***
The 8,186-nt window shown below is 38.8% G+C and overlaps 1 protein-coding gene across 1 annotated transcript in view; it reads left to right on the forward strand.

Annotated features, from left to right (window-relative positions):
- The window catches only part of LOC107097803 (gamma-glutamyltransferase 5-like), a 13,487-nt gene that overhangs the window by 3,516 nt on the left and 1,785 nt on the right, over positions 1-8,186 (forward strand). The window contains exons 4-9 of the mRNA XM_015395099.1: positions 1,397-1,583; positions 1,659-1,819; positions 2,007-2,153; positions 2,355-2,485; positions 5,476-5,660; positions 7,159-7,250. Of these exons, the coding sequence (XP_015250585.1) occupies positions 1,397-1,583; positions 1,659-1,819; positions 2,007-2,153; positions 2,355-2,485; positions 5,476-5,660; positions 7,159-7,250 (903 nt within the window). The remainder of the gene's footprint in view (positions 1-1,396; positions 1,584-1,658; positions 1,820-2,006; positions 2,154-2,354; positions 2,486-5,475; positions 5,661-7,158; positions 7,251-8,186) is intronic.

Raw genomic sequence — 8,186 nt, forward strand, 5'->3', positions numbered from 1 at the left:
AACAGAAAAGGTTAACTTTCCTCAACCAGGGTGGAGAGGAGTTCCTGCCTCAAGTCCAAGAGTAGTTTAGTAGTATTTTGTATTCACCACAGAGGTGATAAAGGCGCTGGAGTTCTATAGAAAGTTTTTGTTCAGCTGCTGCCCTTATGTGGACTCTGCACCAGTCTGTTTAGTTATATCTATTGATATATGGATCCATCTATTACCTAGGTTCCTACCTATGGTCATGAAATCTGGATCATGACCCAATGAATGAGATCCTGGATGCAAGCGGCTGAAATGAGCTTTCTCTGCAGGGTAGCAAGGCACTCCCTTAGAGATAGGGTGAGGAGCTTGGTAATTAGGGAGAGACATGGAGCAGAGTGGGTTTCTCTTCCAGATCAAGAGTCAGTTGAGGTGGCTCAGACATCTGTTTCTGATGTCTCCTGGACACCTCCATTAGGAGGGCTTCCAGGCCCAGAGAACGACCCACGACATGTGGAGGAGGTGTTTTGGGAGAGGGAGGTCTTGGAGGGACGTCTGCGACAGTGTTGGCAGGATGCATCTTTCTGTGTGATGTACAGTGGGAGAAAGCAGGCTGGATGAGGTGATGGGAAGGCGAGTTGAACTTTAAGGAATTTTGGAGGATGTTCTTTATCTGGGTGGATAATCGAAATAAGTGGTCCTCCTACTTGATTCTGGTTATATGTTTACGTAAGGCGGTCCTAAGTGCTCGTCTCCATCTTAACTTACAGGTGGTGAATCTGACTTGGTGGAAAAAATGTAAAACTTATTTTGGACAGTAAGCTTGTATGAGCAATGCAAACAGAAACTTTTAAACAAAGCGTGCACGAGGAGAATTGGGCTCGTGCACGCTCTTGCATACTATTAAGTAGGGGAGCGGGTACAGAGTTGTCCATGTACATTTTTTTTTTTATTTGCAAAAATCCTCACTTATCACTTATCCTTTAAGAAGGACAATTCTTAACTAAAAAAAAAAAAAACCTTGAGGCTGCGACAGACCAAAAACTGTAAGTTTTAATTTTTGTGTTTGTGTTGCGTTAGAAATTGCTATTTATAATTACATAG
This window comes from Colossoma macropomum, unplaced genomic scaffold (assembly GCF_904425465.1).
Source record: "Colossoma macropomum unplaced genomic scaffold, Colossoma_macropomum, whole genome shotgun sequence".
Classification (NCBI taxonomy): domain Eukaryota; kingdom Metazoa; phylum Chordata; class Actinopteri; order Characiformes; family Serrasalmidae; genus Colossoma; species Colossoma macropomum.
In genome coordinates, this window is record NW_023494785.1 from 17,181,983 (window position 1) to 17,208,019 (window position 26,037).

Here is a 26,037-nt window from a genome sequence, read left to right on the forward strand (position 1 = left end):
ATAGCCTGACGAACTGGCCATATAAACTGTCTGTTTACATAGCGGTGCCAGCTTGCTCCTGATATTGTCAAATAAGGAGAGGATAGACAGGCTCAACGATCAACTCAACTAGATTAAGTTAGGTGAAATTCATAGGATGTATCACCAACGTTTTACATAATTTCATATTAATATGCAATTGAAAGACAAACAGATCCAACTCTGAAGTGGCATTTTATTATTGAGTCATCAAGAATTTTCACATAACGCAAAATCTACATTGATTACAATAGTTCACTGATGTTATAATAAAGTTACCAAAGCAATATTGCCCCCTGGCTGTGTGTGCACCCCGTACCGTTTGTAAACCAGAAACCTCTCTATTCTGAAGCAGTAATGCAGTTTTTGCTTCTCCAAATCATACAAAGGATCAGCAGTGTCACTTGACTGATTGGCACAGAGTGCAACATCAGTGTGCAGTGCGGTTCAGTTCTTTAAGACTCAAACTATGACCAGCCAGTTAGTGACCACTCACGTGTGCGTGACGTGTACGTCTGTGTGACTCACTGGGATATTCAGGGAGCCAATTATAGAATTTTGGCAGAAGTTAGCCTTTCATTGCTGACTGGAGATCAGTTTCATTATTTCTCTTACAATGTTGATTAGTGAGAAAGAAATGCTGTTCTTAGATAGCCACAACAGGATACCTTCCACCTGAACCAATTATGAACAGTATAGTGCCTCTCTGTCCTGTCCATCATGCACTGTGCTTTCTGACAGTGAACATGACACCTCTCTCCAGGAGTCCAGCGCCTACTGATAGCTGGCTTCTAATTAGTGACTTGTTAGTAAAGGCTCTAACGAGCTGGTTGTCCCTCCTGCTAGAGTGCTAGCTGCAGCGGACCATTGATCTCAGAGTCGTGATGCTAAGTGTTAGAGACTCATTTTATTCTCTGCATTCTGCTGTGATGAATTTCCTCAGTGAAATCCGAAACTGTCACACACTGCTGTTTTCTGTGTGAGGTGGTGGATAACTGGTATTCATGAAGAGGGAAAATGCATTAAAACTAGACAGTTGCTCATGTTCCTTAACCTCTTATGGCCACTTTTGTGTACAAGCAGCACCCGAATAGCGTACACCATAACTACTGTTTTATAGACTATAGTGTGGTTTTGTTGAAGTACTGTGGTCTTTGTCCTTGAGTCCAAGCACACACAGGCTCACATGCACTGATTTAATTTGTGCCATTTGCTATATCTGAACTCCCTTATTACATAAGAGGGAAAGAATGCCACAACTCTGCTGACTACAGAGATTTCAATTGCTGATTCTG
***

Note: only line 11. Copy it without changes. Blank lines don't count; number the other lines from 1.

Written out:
ATAGCCTGACGAACTGGCCATATAAACTGTCTGTTTACATAGCGGTGCCAGCTTGCTCCTGATATTGTCAAATAAGGAGAGGATAGACAGGCTCAACGATCAACTCAACTAGATTAAGTTAGGTGAAATTCATAGGATGTATCACCAACGTTTTACATAATTTCATATTAATATGCAATTGAAAGACAAACAGATCCAACTCTGAAGTGGCATTTTATTATTGAGTCATCAAGAATTTTCACATAACGCAAAATCTACATTGATTACAATAGTTCACTGATGTTATAATAAAGTTACCAAAGCAATATTGCCCCCTGGCTGTGTGTGCACCCCGTACCGTTTGTAAACCAGAAACCTCTCTATTCTGAAGCAGTAATGCAGTTTTTGCTTCTCCAAATCATACAAAGGATCAGCAGTGTCACTTGACTGATTGGCACAGAGTGCAACATCAGTGTGCAGTGCGGTTCAGTTCTTTAAGACTCAAACTATGACCAGCCAGTTAGTGACCACTCACGTGTGCGTGACGTGTACGTCTGTGTGACTCACTGGGATATTCAGGGAGCCAATTATAGAATTTTGGCAGAAGTTAGCCTTTCATTGCTGACTGGAGATCAGTTTCATTATTTCTCTTACAATGTTGATTAGTGAGAAAGAAATGCTGTTCTTAGATAGCCACAACAGGATACCTTCCACCTGAACCAATTATGAACAGTATAGTGCCTCTCTGTCCTGTCCATCATGCACTGTGCTTTCTGACAGTGAACATGACACCTCTCTCCAGGAGTCCAGCGCCTACTGATAGCTGGCTTCTAATTAGTGACTTGTTAGTAAAGGCTCTAACGAGCTGGTTGTCCCTCCTGCTAGAGTGCTAGCTGCAGCGGACCATTGATCTCAGAGTCGTGATGCTAAGTGTTAGAGACTCATTTTATTCTCTGCATTCTGCTGTGATGAATTTCCTCAGTGAAATCCGAAACTGTCACACACTGCTGTTTTCTGTGTGAGGTGGTGGATAACTGGTATTCATGAAGAGGGAAAATGCATTAAAACTAGACAGTTGCTCATGTTCCTTAACCTCTTATGGCCACTTTTGTGTACAAGCAGCACCCGAATAGCGTACACCATAACTACTGTTTTATAGACTATAGTGTGGTTTTGTTGAAGTACTGTGGTCTTTGTCCTTGAGTCCAAGCACACACAGGCTCACATGCACTGATTTAATTTGTGCCATTTGCTATATCTGAACTCCCTTATTACATAAGAGGGAAAGAATGCCACAACTCTGCTGACTACAGAGATTTCAATTGCTGATTCTG